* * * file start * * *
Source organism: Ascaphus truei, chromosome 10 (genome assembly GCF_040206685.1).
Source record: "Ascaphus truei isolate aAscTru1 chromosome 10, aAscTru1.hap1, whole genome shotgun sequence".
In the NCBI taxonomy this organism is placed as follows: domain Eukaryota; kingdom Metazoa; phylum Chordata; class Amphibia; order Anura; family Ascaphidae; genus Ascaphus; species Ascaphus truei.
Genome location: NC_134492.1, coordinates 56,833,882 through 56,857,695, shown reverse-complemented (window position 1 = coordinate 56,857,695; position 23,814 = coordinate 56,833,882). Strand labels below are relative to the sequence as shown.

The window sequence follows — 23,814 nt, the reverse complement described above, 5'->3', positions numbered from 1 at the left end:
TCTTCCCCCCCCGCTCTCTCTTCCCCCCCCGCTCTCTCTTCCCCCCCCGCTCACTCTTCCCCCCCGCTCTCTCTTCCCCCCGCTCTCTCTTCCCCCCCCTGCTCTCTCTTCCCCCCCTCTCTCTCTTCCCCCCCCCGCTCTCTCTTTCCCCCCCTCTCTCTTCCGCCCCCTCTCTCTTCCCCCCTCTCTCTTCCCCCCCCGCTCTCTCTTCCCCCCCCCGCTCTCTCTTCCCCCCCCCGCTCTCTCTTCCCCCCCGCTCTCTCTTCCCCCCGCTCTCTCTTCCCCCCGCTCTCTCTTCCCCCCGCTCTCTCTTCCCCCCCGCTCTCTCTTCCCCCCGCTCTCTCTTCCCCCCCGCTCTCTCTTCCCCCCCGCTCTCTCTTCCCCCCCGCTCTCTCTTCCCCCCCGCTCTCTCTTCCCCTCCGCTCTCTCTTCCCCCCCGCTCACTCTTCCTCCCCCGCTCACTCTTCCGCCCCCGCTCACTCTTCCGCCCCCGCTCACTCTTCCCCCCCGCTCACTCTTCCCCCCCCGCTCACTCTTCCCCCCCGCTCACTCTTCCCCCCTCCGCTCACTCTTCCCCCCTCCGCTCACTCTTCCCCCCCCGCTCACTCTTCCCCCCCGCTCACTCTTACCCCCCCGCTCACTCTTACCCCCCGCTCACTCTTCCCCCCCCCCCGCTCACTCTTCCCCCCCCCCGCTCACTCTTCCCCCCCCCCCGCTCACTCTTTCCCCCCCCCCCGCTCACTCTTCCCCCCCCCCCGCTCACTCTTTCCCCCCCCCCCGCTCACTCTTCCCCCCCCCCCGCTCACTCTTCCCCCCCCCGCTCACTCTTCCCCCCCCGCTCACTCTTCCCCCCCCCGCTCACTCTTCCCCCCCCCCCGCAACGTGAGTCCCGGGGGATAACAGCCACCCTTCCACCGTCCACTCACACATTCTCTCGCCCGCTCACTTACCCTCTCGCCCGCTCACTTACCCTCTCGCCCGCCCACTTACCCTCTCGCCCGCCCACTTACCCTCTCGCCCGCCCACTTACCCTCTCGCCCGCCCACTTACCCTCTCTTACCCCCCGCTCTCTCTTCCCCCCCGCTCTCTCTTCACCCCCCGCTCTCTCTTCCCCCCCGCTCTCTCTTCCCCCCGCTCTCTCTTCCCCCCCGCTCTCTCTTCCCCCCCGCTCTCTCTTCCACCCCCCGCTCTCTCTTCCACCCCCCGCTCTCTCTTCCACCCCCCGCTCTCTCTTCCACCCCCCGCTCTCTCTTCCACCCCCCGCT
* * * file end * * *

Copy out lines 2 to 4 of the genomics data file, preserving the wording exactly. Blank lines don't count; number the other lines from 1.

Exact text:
Source record: "Ascaphus truei isolate aAscTru1 chromosome 10, aAscTru1.hap1, whole genome shotgun sequence".
In the NCBI taxonomy this organism is placed as follows: domain Eukaryota; kingdom Metazoa; phylum Chordata; class Amphibia; order Anura; family Ascaphidae; genus Ascaphus; species Ascaphus truei.
Genome location: NC_134492.1, coordinates 56,833,882 through 56,857,695, shown reverse-complemented (window position 1 = coordinate 56,857,695; position 23,814 = coordinate 56,833,882). Strand labels below are relative to the sequence as shown.